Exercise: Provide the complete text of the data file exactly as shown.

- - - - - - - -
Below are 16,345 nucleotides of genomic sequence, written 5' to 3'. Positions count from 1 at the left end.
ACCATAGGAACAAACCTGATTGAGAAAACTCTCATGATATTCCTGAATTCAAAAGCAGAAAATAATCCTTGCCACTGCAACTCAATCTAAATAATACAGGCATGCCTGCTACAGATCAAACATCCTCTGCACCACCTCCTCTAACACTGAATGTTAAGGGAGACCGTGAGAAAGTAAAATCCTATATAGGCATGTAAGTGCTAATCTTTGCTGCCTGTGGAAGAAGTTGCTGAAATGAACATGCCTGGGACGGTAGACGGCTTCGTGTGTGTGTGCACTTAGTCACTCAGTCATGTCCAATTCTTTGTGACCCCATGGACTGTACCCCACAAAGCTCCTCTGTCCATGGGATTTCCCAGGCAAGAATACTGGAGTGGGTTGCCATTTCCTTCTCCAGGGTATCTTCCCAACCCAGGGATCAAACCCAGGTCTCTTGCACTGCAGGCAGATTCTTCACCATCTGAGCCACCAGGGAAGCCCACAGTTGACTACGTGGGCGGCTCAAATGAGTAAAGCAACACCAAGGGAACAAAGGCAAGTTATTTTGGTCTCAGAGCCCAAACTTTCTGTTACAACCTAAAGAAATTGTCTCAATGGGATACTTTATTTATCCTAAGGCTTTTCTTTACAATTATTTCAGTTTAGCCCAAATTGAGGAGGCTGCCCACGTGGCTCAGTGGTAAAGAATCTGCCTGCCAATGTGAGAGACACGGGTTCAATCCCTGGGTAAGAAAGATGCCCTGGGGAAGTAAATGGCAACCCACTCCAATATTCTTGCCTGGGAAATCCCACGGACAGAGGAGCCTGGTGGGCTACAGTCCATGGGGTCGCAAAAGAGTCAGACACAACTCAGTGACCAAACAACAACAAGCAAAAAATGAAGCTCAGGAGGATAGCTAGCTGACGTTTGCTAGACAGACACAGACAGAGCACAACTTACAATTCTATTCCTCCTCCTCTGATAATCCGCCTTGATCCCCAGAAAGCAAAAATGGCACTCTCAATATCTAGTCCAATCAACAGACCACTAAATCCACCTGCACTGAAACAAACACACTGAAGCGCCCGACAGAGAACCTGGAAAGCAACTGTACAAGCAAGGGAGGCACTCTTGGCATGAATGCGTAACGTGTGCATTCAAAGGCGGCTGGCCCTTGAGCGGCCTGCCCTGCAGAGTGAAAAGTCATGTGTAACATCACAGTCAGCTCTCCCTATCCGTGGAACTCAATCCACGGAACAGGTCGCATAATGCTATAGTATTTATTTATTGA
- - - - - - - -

Below are 16,345 nucleotides of genomic sequence, written 5' to 3'. Positions count from 1 at the left end.
ACCATAGGAACAAACCTGATTGAGAAAACTCTCATGATATTCCTGAATTCAAAAGCAGAAAATAATCCTTGCCACTGCAACTCAATCTAAATAATACAGGCATGCCTGCTACAGATCAAACATCCTCTGCACCACCTCCTCTAACACTGAATGTTAAGGGAGACCGTGAGAAAGTAAAATCCTATATAGGCATGTAAGTGCTAATCTTTGCTGCCTGTGGAAGAAGTTGCTGAAATGAACATGCCTGGGACGGTAGACGGCTTCGTGTGTGTGTGCACTTAGTCACTCAGTCATGTCCAATTCTTTGTGACCCCATGGACTGTACCCCACAAAGCTCCTCTGTCCATGGGATTTCCCAGGCAAGAATACTGGAGTGGGTTGCCATTTCCTTCTCCAGGGTATCTTCCCAACCCAGGGATCAAACCCAGGTCTCTTGCACTGCAGGCAGATTCTTCACCATCTGAGCCACCAGGGAAGCCCACAGTTGACTACGTGGGCGGCTCAAATGAGTAAAGCAACACCAAGGGAACAAAGGCAAGTTATTTTGGTCTCAGAGCCCAAACTTTCTGTTACAACCTAAAGAAATTGTCTCAATGGGATACTTTATTTATCCTAAGGCTTTTCTTTACAATTATTTCAGTTTAGCCCAAATTGAGGAGGCTGCCCACGTGGCTCAGTGGTAAAGAATCTGCCTGCCAATGTGAGAGACACGGGTTCAATCCCTGGGTAAGAAAGATGCCCTGGGGAAGTAAATGGCAACCCACTCCAATATTCTTGCCTGGGAAATCCCACGGACAGAGGAGCCTGGTGGGCTACAGTCCATGGGGTCGCAAAAGAGTCAGACACAACTCAGTGACCAAACAACAACAAGCAAAAAATGAAGCTCAGGAGGATAGCTAGCTGACGTTTGCTAGACAGACACAGACAGAGCACAACTTACAATTCTATTCCTCCTCCTCTGATAATCCGCCTTGATCCCCAGAAAGCAAAAATGGCACTCTCAATATCTAGTCCAATCAACAGACCACTAAATCCACCTGCACTGAAACAAACACACTGAAGCGCCCGACAGAGAACCTGGAAAGCAACTGTACAAGCAAGGGAGGCACTCTTGGCATGAATGCGTAACGTGTGCATTCAAAGGCGGCTGGCCCTTGAGCGGCCTGCCCTGCAGAGTGAAAAGTCATGTGTAACATCACAGTCAGCTCTCCCTATCCGTGGAACTCAATCCACGGAACAGGTCGCATAATGCTATAGTATTTATTTATTGA